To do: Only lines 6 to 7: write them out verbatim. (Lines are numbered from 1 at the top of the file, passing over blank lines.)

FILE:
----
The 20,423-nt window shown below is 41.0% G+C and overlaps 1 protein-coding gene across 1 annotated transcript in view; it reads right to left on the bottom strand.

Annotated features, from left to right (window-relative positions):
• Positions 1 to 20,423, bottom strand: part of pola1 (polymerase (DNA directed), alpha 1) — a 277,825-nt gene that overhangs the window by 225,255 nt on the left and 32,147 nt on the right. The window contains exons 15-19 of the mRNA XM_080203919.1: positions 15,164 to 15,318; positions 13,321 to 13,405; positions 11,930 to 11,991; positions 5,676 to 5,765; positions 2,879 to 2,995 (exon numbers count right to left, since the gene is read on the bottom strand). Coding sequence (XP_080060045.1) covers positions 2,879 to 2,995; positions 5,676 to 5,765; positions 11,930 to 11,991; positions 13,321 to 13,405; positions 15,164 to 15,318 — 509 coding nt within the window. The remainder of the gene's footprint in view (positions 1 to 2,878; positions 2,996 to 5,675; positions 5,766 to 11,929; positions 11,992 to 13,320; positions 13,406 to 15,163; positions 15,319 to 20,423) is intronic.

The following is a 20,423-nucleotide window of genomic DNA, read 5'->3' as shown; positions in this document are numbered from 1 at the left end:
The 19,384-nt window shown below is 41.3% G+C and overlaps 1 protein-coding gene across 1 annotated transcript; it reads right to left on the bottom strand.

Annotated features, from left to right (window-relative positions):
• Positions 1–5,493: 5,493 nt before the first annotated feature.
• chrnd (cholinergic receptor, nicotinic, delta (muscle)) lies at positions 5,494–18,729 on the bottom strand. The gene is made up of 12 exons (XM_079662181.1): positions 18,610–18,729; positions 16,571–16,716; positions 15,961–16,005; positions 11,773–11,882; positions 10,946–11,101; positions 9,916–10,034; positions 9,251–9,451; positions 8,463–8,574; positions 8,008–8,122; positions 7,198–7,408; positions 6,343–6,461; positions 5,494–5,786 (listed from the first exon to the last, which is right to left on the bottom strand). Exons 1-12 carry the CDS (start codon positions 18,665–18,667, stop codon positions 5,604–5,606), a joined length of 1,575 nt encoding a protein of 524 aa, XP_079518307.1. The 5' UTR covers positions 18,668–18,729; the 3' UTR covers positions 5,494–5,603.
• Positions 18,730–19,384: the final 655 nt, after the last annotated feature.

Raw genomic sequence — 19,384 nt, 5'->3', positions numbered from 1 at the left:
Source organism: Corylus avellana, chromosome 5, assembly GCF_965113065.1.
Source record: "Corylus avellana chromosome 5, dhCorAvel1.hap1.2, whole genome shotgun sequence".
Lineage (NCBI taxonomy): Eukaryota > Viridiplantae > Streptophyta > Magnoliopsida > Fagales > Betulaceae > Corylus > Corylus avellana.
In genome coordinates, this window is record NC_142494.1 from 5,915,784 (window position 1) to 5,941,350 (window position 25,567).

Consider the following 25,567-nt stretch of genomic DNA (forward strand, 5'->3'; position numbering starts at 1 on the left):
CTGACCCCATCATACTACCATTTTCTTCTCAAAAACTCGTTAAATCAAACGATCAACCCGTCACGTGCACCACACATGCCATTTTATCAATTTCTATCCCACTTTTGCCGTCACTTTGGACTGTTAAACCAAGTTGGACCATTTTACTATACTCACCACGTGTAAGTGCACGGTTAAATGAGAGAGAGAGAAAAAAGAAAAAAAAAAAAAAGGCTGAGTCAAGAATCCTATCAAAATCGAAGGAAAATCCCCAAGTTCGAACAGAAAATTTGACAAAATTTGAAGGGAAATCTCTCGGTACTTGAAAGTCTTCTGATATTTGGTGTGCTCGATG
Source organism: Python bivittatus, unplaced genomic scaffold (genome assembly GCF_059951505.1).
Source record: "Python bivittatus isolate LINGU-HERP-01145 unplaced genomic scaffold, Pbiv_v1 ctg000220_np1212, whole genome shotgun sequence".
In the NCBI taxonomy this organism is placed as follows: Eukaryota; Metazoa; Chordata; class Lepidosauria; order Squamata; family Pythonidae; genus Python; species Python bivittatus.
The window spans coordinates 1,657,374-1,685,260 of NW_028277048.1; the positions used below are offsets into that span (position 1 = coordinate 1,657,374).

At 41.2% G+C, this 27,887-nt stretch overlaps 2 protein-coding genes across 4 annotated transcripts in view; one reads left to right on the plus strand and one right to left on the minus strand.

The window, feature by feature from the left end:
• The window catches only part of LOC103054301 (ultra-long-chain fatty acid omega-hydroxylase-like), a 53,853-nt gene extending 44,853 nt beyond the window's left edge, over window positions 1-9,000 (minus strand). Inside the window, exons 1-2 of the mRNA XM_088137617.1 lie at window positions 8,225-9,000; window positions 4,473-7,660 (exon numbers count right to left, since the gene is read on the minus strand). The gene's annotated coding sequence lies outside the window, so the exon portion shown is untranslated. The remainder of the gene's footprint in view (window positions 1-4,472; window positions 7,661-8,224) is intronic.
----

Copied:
Annotated features, from left to right (window-relative positions):
• Positions 1–5,493: 5,493 nt before the first annotated feature.